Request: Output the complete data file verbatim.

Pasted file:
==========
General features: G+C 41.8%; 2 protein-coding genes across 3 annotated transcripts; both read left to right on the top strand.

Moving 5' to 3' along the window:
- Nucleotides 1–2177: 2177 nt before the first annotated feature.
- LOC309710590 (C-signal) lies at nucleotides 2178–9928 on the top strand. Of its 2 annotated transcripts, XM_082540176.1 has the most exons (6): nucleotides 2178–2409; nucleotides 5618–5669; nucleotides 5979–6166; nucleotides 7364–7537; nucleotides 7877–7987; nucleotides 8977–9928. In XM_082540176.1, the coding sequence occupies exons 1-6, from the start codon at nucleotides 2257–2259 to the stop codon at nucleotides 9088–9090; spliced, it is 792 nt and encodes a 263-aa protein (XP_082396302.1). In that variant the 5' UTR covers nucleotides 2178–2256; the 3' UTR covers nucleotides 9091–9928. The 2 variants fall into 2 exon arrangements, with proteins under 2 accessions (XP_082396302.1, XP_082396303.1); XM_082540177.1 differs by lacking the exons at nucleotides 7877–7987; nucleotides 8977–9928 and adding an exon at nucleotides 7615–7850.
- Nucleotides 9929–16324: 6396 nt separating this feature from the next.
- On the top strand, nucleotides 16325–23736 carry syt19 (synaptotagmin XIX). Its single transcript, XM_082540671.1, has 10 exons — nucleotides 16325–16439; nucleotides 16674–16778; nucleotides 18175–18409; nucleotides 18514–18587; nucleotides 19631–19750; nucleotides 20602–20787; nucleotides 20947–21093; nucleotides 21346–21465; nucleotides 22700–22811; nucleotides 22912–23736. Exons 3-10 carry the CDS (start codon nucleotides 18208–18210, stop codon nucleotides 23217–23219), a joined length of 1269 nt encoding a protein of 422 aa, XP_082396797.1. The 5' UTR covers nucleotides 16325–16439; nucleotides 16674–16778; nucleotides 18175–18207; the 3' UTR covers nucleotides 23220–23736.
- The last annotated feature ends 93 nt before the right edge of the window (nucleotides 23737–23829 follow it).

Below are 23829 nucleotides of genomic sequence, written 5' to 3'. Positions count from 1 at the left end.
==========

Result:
General features: G+C 41.8%; 2 protein-coding genes across 3 annotated transcripts; both read left to right on the top strand.

Moving 5' to 3' along the window:
- Nucleotides 1–2177: 2177 nt before the first annotated feature.
- LOC309710590 (C-signal) lies at nucleotides 2178–9928 on the top strand. Of its 2 annotated transcripts, XM_082540176.1 has the most exons (6): nucleotides 2178–2409; nucleotides 5618–5669; nucleotides 5979–6166; nucleotides 7364–7537; nucleotides 7877–7987; nucleotides 8977–9928. In XM_082540176.1, the coding sequence occupies exons 1-6, from the start codon at nucleotides 2257–2259 to the stop codon at nucleotides 9088–9090; spliced, it is 792 nt and encodes a 263-aa protein (XP_082396302.1). In that variant the 5' UTR covers nucleotides 2178–2256; the 3' UTR covers nucleotides 9091–9928. The 2 variants fall into 2 exon arrangements, with proteins under 2 accessions (XP_082396302.1, XP_082396303.1); XM_082540177.1 differs by lacking the exons at nucleotides 7877–7987; nucleotides 8977–9928 and adding an exon at nucleotides 7615–7850.
- Nucleotides 9929–16324: 6396 nt separating this feature from the next.
- On the top strand, nucleotides 16325–23736 carry syt19 (synaptotagmin XIX). Its single transcript, XM_082540671.1, has 10 exons — nucleotides 16325–16439; nucleotides 16674–16778; nucleotides 18175–18409; nucleotides 18514–18587; nucleotides 19631–19750; nucleotides 20602–20787; nucleotides 20947–21093; nucleotides 21346–21465; nucleotides 22700–22811; nucleotides 22912–23736. Exons 3-10 carry the CDS (start codon nucleotides 18208–18210, stop codon nucleotides 23217–23219), a joined length of 1269 nt encoding a protein of 422 aa, XP_082396797.1. The 5' UTR covers nucleotides 16325–16439; nucleotides 16674–16778; nucleotides 18175–18207; the 3' UTR covers nucleotides 23220–23736.
- The last annotated feature ends 93 nt before the right edge of the window (nucleotides 23737–23829 follow it).

Below are 23829 nucleotides of genomic sequence, written 5' to 3'. Positions count from 1 at the left end.